My pick for this week is Alex Gilvarry’s “From the Memoirs of A Non-Enemy Combatant.” The novel tells the unlikely story of a young Filipino fashion designer, Boyet Hernandez, who arrives in New York with dreams of taking the fashion world by storm and unwittingly ends up a victim of the war on terror.
The story is told by Boy as a form of confession, written from his 8×6 cell in No Man’s Land, aka Guantanamo Bay. In it, Boy tells the story of his arrival in New York, his rise to fame in New York’s cutthroat fashion world, and how his association with a comically dubious Middle Eastern financier leads him to become known as the “Fashion Terrorist.”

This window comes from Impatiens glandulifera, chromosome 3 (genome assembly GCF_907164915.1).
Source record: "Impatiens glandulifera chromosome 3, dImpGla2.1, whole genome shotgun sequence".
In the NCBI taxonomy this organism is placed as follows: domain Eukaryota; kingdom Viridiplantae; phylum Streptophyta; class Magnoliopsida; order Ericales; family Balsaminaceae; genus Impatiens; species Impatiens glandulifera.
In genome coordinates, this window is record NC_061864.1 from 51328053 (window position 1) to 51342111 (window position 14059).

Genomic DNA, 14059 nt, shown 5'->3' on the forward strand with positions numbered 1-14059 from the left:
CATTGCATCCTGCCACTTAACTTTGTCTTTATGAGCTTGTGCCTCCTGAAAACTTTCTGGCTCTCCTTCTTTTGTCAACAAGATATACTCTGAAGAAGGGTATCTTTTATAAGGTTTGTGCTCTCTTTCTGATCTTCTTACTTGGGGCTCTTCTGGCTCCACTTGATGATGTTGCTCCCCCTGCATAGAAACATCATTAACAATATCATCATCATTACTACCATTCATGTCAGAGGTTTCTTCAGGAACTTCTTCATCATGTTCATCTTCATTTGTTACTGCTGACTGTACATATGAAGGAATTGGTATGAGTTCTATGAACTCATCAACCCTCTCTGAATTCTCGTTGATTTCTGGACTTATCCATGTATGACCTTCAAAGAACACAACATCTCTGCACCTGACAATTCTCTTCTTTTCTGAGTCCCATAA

What I liked about this book is its many moods; at times hilarious, at other times sobering. In No Man’s Land, Boy finds time to alter his prison-issued orange jumpsuit. Among the evidence used against him is the fact that his publicist is named Ben Laden (formerly McLaden). Yet Gilvarry also explores the dehumanizing and twisted language of the war on terror. Gilvarry’s book is ultimately a satire of both the fashion industry and the war on terror, two disparate worlds that are ripe for satire. But it’s also a meditation on the American Dream, and the immigrant experience, and how America treats those it deems outsiders.
Here’s some of my interview with Alex Gilvarry:
It also has this great book trailer. Some of the language is NSFW:
–Chris Dall, senior producer